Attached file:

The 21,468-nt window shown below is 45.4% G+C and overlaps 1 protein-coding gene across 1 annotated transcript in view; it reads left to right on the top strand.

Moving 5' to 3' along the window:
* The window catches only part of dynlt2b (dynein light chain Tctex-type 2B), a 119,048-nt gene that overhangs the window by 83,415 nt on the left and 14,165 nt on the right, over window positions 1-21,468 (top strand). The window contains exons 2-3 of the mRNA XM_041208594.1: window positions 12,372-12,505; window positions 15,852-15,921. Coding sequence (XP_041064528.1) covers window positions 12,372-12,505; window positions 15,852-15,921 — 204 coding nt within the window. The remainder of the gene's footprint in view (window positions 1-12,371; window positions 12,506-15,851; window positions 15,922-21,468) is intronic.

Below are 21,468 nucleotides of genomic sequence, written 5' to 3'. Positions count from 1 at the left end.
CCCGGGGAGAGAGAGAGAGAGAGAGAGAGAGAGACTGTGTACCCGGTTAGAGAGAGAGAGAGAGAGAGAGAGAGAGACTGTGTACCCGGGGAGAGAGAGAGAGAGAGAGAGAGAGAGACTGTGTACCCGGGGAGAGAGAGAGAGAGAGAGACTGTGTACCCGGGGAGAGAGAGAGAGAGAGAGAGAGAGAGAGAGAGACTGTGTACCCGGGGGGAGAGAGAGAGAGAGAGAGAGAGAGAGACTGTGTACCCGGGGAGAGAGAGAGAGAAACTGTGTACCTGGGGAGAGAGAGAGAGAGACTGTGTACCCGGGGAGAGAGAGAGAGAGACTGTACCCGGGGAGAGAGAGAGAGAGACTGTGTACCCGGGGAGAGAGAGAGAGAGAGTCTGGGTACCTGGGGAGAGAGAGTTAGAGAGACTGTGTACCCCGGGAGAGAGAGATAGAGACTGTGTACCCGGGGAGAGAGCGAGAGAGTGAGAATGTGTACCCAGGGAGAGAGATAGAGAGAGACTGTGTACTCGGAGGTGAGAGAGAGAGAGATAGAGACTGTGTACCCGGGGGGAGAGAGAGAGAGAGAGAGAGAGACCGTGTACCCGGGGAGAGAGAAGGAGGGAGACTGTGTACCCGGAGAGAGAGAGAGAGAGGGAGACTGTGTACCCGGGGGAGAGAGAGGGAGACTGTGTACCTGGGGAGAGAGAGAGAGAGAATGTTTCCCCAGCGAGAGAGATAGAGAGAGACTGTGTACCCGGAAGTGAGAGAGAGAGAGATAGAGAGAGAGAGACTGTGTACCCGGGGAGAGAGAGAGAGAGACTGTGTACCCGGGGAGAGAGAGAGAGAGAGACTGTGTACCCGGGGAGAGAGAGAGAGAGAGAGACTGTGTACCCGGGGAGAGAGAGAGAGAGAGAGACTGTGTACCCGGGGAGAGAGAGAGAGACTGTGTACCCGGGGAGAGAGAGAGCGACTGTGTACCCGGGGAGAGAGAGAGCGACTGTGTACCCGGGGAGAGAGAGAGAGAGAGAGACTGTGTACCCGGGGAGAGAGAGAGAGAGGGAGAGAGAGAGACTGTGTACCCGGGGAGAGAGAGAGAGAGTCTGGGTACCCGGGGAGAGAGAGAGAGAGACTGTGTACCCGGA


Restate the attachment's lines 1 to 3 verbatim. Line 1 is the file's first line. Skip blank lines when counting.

The 21,468-nt window shown below is 45.4% G+C and overlaps 1 protein-coding gene across 1 annotated transcript in view; it reads left to right on the top strand.

Moving 5' to 3' along the window:
* The window catches only part of dynlt2b (dynein light chain Tctex-type 2B), a 119,048-nt gene that overhangs the window by 83,415 nt on the left and 14,165 nt on the right, over window positions 1-21,468 (top strand). The window contains exons 2-3 of the mRNA XM_041208594.1: window positions 12,372-12,505; window positions 15,852-15,921. Coding sequence (XP_041064528.1) covers window positions 12,372-12,505; window positions 15,852-15,921 — 204 coding nt within the window. The remainder of the gene's footprint in view (window positions 1-12,371; window positions 12,506-15,851; window positions 15,922-21,468) is intronic.